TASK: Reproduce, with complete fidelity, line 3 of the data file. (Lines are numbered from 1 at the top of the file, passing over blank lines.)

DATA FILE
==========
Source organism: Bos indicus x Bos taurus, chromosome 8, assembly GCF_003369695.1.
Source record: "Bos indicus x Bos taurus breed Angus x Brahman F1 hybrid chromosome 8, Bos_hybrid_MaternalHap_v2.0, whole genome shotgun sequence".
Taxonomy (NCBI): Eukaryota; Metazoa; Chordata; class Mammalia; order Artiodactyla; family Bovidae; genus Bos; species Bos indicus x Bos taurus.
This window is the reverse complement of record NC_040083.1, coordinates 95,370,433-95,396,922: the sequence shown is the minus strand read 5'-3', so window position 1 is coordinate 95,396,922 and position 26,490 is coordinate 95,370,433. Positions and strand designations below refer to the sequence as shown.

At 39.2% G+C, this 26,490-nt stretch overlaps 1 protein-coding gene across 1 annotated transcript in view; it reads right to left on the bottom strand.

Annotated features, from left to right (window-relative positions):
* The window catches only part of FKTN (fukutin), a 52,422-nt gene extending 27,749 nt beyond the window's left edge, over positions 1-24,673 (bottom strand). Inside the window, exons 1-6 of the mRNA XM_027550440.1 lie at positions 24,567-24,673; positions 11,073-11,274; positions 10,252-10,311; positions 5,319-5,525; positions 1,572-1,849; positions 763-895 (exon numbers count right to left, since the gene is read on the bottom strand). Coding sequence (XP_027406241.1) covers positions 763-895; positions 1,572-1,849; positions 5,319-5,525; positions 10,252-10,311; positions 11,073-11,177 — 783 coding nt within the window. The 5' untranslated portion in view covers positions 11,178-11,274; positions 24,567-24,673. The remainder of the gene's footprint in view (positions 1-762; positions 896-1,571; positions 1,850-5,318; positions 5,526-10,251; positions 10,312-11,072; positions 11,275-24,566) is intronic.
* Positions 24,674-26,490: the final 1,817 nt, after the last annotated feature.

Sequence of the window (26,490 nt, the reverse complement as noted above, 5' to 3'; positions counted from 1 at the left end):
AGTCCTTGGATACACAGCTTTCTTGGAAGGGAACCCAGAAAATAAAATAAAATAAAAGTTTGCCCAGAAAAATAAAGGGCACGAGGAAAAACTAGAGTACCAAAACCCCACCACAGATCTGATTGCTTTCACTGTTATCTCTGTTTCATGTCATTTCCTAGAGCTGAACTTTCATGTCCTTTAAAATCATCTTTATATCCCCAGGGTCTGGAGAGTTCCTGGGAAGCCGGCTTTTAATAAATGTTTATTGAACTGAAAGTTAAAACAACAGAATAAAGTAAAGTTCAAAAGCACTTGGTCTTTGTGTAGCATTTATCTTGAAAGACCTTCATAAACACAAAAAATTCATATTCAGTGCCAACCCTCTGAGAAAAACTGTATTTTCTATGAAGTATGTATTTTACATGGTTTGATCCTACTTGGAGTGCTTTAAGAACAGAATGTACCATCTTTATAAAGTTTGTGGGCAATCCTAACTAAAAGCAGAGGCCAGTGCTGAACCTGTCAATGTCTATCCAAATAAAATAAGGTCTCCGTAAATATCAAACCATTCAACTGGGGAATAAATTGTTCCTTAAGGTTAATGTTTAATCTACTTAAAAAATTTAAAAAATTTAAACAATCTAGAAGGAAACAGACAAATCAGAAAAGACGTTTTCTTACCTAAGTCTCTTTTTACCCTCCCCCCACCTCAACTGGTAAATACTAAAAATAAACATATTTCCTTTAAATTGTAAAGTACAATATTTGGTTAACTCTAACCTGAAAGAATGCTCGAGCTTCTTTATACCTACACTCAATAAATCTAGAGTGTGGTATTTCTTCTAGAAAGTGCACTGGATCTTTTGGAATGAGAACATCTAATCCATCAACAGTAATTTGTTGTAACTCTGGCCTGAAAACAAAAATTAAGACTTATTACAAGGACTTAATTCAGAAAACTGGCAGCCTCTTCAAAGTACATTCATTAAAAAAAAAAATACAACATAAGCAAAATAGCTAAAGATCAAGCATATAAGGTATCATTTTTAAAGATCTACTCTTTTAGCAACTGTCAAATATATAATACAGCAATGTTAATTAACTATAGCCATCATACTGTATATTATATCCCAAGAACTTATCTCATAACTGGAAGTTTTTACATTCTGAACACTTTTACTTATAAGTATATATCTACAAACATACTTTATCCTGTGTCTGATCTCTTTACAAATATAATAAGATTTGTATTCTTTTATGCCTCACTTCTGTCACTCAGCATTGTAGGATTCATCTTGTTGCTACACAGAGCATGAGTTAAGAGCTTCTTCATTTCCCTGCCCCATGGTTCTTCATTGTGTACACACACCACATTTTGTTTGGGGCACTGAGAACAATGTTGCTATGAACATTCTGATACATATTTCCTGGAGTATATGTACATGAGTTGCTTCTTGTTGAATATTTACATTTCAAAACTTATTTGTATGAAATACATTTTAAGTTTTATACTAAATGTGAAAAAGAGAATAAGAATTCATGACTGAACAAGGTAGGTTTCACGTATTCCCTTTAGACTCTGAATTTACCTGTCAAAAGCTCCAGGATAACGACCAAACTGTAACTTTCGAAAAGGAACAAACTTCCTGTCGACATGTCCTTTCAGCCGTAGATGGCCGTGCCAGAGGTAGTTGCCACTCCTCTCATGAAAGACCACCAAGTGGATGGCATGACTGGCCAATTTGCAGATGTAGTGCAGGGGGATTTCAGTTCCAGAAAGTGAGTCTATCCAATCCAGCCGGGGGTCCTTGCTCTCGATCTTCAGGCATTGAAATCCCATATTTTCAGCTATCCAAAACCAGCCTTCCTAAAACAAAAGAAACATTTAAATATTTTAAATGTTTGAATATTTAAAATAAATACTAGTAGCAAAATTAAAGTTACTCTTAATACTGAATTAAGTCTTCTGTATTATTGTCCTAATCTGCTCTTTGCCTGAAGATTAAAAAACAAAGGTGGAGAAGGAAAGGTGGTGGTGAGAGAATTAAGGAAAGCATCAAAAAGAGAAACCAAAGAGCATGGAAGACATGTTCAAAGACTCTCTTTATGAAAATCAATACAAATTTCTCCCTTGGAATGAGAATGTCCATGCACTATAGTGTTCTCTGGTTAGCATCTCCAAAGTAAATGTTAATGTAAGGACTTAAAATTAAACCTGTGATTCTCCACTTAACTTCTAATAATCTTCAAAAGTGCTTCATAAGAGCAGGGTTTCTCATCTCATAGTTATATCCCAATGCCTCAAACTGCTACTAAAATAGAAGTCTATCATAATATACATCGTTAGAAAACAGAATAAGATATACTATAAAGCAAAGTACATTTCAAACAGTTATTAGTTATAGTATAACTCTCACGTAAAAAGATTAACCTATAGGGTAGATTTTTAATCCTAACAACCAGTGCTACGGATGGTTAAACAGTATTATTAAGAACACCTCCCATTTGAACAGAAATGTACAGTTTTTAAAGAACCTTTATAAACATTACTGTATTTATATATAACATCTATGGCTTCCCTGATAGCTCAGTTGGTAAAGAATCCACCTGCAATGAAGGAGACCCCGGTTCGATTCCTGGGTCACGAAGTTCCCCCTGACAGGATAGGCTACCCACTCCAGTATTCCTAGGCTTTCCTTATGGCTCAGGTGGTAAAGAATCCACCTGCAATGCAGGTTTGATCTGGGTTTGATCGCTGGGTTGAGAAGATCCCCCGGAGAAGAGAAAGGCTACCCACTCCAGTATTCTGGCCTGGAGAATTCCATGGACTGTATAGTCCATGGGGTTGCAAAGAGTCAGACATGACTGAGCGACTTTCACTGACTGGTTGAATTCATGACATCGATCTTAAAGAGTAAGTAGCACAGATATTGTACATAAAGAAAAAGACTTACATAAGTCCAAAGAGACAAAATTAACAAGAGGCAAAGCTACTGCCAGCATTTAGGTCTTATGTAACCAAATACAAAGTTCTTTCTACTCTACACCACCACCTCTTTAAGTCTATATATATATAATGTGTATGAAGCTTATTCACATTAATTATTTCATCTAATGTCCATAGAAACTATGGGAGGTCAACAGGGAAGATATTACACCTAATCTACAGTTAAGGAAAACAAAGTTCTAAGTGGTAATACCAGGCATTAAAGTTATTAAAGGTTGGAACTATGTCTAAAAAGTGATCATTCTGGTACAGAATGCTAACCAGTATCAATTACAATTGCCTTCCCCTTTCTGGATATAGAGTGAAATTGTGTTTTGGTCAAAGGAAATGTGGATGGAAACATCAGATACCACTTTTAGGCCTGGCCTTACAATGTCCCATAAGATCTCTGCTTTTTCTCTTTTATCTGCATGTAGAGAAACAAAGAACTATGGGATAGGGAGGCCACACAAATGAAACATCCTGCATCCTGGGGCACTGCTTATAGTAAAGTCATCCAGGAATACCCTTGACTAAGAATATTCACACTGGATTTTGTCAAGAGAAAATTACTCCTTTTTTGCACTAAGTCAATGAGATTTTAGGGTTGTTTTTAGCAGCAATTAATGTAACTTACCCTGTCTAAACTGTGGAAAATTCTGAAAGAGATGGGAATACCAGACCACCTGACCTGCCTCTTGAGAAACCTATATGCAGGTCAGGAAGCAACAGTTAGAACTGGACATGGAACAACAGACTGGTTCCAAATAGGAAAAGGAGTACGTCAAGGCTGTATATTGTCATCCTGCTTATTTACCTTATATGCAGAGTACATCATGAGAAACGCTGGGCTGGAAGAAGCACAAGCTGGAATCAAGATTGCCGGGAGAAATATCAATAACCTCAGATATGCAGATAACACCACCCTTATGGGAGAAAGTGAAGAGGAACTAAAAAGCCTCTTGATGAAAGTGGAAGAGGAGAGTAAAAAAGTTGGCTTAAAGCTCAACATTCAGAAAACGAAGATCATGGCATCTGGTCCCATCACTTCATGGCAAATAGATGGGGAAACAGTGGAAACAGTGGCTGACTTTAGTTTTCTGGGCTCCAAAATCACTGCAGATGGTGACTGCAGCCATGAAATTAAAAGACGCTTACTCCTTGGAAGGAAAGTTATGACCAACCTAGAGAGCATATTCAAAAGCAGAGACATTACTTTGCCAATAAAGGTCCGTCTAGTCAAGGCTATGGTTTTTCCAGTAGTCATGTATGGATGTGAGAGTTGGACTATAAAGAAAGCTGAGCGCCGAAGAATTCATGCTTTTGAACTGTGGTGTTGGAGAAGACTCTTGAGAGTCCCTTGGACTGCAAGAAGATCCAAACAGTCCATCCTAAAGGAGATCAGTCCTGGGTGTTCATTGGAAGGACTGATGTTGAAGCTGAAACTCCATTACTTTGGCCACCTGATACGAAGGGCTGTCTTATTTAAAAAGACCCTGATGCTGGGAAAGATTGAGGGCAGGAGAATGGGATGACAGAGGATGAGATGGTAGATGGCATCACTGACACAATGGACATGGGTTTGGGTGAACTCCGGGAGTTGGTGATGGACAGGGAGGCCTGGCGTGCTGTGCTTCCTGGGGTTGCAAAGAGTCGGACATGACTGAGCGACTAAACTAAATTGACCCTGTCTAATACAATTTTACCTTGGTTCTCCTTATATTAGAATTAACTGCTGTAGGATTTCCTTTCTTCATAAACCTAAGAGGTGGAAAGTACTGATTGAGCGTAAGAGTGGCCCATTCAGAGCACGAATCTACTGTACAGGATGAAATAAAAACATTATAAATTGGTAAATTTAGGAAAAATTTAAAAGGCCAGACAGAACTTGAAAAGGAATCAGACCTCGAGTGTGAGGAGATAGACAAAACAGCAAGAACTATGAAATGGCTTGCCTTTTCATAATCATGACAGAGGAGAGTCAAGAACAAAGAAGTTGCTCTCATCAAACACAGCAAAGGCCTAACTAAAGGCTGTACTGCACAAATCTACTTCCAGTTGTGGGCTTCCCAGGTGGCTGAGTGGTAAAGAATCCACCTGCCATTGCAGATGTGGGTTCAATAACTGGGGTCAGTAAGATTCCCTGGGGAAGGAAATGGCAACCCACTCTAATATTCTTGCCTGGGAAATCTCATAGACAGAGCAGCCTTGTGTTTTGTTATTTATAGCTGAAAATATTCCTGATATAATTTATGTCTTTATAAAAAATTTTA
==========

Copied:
Taxonomy (NCBI): Eukaryota; Metazoa; Chordata; class Mammalia; order Artiodactyla; family Bovidae; genus Bos; species Bos indicus x Bos taurus.